Delaware Bay is the estuary outlet of the Delaware River on the Northeast seaboard of the United States.
The East Coast of the United States is the coastline along which the Eastern United States meets the North Atlantic Ocean.
A fossil (from Classical Latin fossilis; literally, "obtained by digging") is any preserved remains, impression, or trace of any once-living thing from a past geological age.
The Frisian Islands, also known as the Wadden Islands or the Wadden Sea Islands, form an archipelago at the eastern edge of the North Sea in northwestern Europe, stretching from the northwest of the Netherlands through Germany to the west of Denmark.
Granodiorite is a phaneritic-textured intrusive igneous rock similar to granite, but containing more plagioclase feldspar than orthoclase feldspar.
Grove Karl Gilbert (May 6, 1843 – May 1, 1918), known by the abbreviated name G. K. Gilbert in academic literature, was an American geologist.
The Gulf Coast of the United States is the coastline along which the Southern United States meets the Gulf of Mexico.
The Gulf of Saint Lawrence (French: Golfe du Saint-Laurent) is the outlet of the North American Great Lakes via the Saint Lawrence River into the Atlantic Ocean.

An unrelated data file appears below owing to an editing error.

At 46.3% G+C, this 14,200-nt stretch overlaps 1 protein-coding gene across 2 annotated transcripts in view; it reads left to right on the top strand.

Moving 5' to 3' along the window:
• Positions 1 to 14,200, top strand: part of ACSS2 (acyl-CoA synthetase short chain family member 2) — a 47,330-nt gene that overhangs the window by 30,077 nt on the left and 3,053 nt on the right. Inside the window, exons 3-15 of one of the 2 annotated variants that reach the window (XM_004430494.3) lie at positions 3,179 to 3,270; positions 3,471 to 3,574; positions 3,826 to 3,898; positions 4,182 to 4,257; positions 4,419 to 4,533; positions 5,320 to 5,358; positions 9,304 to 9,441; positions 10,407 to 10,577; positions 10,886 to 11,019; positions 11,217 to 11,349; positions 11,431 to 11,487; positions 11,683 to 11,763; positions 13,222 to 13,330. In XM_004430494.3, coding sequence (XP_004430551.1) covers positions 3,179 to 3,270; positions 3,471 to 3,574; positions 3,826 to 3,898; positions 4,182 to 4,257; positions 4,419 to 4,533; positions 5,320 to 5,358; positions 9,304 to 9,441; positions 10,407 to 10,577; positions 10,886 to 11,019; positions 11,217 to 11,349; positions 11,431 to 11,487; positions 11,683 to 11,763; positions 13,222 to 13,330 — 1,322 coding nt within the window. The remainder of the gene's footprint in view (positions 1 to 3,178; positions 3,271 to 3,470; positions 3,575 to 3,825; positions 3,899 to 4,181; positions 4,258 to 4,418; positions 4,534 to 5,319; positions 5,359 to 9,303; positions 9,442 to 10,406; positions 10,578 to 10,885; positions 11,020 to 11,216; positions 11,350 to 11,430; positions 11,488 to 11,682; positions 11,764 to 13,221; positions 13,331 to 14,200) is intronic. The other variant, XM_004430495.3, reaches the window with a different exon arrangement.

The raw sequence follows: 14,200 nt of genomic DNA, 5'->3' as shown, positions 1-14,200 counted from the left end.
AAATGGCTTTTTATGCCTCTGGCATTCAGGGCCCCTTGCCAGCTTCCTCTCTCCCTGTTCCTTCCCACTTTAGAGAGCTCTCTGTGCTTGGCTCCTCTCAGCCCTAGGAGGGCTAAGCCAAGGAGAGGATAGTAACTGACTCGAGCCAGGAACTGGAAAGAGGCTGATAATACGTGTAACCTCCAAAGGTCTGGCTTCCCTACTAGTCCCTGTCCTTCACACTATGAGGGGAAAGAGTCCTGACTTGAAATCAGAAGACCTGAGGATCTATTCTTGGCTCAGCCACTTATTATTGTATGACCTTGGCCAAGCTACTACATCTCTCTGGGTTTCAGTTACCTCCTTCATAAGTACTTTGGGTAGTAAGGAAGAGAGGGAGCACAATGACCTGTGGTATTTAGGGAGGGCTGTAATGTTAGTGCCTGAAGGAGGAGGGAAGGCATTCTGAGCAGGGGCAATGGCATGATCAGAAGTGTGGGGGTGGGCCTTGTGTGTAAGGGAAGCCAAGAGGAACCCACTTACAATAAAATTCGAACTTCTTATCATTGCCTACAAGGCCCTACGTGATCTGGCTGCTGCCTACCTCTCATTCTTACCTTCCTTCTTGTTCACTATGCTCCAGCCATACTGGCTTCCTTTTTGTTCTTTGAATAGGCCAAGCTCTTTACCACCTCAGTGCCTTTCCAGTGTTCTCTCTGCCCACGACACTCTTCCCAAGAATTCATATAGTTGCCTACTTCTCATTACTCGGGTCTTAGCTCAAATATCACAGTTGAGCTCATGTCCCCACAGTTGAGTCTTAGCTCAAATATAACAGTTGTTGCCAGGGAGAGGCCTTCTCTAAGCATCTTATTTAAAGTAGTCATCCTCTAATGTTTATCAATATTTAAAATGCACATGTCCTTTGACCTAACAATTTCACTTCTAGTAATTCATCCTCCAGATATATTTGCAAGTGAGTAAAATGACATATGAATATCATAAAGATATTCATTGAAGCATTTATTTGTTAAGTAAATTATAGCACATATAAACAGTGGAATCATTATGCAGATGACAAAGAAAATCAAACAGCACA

A headland (or simply head) is a coastal landform, a point of land usually high and often with a sheer drop, that extends into a body of water.
Horn Island is a long, thin barrier island off the Gulf Coast of Mississippi, south of Ocean Springs.
Hypoxia refers to low oxygen conditions.
An inlet is an indentation of a shoreline, usually long and narrow, such as a small bay or arm, that often leads to an enclosed body of salt water, such as a sound, bay, lagoon, or marsh.
The intertidal zone, also known as the foreshore and seashore and sometimes referred to as the littoral zone, is the area that is above water at low tide and under water at high tide (in other words, the area between tide marks).
An island or isle is any piece of sub-continental land that is surrounded by water.
Island welding is a geomorphological term to describe the process of welding sandy barrier islands back on to the mainland.
Jean-Baptiste Armand Louis Léonce Élie de Beaumont (25 September 1798 – 21 September 1874) was a French geologist.
A lagoon is a shallow body of water separated from a larger body of water by barrier islands or reefs.
Last Island (Official name: Isle Dernière, often misspelled as Îsle Dernière, Isle Dernier, L'Îsle Dernière, Île Dernière, etc.) was a barrier island and a pleasure resort southwest of New Orleans on the Gulf Coast of Louisiana, United States.
The Lido, or Venice Lido (Lido di Venezia), is an long sandbar in Venice, northern Italy; it is home to about 20,000 residents.